We discussed mercy on More2Life Radio today. I would venture to guess that most people think that “being merciful” is synonymous with “letting someone off the hook.” Honestly, though, I really don’t see how this can be true. In order to be merciful, mercy must be just (and in order to be just, jutice must be merciful) so it’s hard to imagine how not giving someone an opportunity to learn and grow from their mistakes/offenses would be merciful. Even in the parable of the unmerciful servant, the King didn’t forgive the servant’s debt so much as place a new debt on him; to be as merciful to others as the king was to him. In fact, when the servant failed to pay that new debt (“paying mercy forward” as it were), the king had the man thrown in prison until he could pay the old debt. No one was let off the hook in this story.
I think mercy is a genuinely stunning experience. True mercy is actually off-putting because it allows us to feel loved and challenged to grow at the same time. While there is a sense of the word mercy that means, “alleviating the suffering of another person,” alleviating suffering usually involved taking one’s medicine or going through treatment. That’s even true of confession. It’s true, for instance, that Pope Francis has pointed out that God never tires of forgiving us, but even so, that forgiveness comes with the price of resolving to not commit the offense again (even if we ultimately fail in our efforts) and our willingness to do at least some kind of penance. But look at the nature of the penance. Those 5 Hail Mary penances aren’t punishment. They are intended to be the time we sit in Our Mother, The Church’s, lap, in the presence of our Heavenly Father so that we can be showered with a love so great that it makes us never want to leave home again.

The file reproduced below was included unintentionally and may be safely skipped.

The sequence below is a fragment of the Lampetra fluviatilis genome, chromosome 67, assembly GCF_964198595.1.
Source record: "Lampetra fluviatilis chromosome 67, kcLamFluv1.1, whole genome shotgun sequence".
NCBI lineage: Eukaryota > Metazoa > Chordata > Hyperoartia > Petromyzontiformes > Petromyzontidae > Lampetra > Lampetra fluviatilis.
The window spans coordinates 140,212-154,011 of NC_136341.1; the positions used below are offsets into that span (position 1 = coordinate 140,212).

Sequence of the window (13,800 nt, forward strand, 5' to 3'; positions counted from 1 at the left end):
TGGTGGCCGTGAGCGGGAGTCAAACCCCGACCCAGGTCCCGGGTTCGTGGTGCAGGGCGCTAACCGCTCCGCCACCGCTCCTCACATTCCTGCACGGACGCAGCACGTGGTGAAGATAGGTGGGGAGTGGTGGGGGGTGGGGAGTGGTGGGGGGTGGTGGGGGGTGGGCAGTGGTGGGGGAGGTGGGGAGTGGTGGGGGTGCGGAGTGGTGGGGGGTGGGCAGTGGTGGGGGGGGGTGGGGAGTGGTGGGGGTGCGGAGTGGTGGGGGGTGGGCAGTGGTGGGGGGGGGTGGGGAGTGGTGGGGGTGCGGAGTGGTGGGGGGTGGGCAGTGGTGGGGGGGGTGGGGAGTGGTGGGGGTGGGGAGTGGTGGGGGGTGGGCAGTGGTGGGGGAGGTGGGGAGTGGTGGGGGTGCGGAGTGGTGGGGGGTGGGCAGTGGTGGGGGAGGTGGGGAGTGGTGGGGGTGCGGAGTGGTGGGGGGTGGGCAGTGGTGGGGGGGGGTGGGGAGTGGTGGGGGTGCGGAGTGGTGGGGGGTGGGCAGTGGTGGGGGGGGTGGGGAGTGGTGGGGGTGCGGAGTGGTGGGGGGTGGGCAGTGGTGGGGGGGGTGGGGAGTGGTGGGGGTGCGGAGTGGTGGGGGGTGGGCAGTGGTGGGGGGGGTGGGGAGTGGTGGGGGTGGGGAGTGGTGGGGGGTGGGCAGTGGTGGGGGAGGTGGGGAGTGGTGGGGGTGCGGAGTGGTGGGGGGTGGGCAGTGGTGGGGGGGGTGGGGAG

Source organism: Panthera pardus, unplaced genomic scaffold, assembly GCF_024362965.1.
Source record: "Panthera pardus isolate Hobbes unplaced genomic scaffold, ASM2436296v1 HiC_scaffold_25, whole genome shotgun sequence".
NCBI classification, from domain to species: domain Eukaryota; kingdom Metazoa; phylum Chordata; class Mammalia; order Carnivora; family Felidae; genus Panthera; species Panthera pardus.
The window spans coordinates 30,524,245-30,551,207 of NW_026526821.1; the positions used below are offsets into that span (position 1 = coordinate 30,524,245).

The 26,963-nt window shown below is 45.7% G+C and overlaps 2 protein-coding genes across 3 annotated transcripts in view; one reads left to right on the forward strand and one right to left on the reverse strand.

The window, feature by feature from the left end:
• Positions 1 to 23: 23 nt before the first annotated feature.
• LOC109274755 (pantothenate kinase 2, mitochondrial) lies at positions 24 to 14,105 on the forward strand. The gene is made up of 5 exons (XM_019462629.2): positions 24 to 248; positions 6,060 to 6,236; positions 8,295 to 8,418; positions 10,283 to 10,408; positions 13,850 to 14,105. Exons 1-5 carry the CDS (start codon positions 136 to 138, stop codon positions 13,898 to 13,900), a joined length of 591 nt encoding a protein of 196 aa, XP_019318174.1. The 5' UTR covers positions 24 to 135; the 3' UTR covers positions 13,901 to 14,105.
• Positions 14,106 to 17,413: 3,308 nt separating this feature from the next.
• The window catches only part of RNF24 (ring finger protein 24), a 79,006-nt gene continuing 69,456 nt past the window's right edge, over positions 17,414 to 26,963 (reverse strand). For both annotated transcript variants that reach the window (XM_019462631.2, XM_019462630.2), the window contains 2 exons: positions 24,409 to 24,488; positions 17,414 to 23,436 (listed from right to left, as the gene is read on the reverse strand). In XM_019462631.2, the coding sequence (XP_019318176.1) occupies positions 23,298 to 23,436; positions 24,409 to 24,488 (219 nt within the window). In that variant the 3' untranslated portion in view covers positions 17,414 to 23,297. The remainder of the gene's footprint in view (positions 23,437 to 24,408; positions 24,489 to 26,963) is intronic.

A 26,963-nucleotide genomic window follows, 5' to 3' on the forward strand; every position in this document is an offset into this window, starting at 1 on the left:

I would argue that from the Church’s example, we can conclude tha mercy is the virtue that allows us to address offenses in a manner that is mindful of the larger relationship and invites the offender into a deeper relationship with the offended. Obviously, that’s going to require some work. The point is not that mercy lets people get away with an offense. It’s that true mercy allows the addressing of the offense to be an opportunity for greater healing and unity by calling the person out in a way that makes both of you more whole.
Who, in your life, is it hardest for you to be merciful to…and why?
–Need help figuring out what it means to address offenses between you and another person in a manner that leads to a deeper/healthier relationship (i.e., be authentically merciful)? Check out God Help Me, These People are Driving Me Nuts! Making Peace with Difficult People.